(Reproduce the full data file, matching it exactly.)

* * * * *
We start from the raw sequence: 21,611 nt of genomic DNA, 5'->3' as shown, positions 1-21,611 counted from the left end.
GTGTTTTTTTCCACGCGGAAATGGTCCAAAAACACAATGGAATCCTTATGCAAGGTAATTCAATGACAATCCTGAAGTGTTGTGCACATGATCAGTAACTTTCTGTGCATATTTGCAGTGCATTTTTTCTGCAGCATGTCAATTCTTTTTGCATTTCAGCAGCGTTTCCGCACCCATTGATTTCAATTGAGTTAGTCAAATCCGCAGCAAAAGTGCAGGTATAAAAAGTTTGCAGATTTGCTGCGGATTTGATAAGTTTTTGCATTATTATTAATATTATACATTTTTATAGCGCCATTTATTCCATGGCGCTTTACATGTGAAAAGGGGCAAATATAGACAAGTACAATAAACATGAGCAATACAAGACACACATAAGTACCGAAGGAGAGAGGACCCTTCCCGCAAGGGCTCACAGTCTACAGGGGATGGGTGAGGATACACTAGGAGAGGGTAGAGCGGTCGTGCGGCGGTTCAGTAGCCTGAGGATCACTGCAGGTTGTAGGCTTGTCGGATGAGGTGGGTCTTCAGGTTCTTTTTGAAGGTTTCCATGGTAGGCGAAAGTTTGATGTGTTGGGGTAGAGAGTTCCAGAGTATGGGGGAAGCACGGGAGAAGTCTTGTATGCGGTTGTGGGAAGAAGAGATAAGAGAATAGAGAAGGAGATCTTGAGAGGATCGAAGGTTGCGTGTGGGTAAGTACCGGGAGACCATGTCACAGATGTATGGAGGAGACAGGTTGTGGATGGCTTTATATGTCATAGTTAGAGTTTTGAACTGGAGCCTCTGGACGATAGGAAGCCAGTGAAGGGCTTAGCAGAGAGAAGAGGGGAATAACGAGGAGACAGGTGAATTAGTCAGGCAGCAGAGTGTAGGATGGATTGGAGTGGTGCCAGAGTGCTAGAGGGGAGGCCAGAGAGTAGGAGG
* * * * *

We start from the raw sequence: 21,611 nt of genomic DNA, 5'->3' as shown, positions 1-21,611 counted from the left end.
GTGTTTTTTTCCACGCGGAAATGGTCCAAAAACACAATGGAATCCTTATGCAAGGTAATTCAATGACAATCCTGAAGTGTTGTGCACATGATCAGTAACTTTCTGTGCATATTTGCAGTGCATTTTTTCTGCAGCATGTCAATTCTTTTTGCATTTCAGCAGCGTTTCCGCACCCATTGATTTCAATTGAGTTAGTCAAATCCGCAGCAAAAGTGCAGGTATAAAAAGTTTGCAGATTTGCTGCGGATTTGATAAGTTTTTGCATTATTATTAATATTATACATTTTTATAGCGCCATTTATTCCATGGCGCTTTACATGTGAAAAGGGGCAAATATAGACAAGTACAATAAACATGAGCAATACAAGACACACATAAGTACCGAAGGAGAGAGGACCCTTCCCGCAAGGGCTCACAGTCTACAGGGGATGGGTGAGGATACACTAGGAGAGGGTAGAGCGGTCGTGCGGCGGTTCAGTAGCCTGAGGATCACTGCAGGTTGTAGGCTTGTCGGATGAGGTGGGTCTTCAGGTTCTTTTTGAAGGTTTCCATGGTAGGCGAAAGTTTGATGTGTTGGGGTAGAGAGTTCCAGAGTATGGGGGAAGCACGGGAGAAGTCTTGTATGCGGTTGTGGGAAGAAGAGATAAGAGAATAGAGAAGGAGATCTTGAGAGGATCGAAGGTTGCGTGTGGGTAAGTACCGGGAGACCATGTCACAGATGTATGGAGGAGACAGGTTGTGGATGGCTTTATATGTCATAGTTAGAGTTTTGAACTGGAGCCTCTGGACGATAGGAAGCCAGTGAAGGGCTTAGCAGAGAGAAGAGGGGAATAACGAGGAGACAGGTGAATTAGTCAGGCAGCAGAGTGTAGGATGGATTGGAGTGGTGCCAGAGTGCTAGAGGGGAGGCCAGAGAGTAGGAGG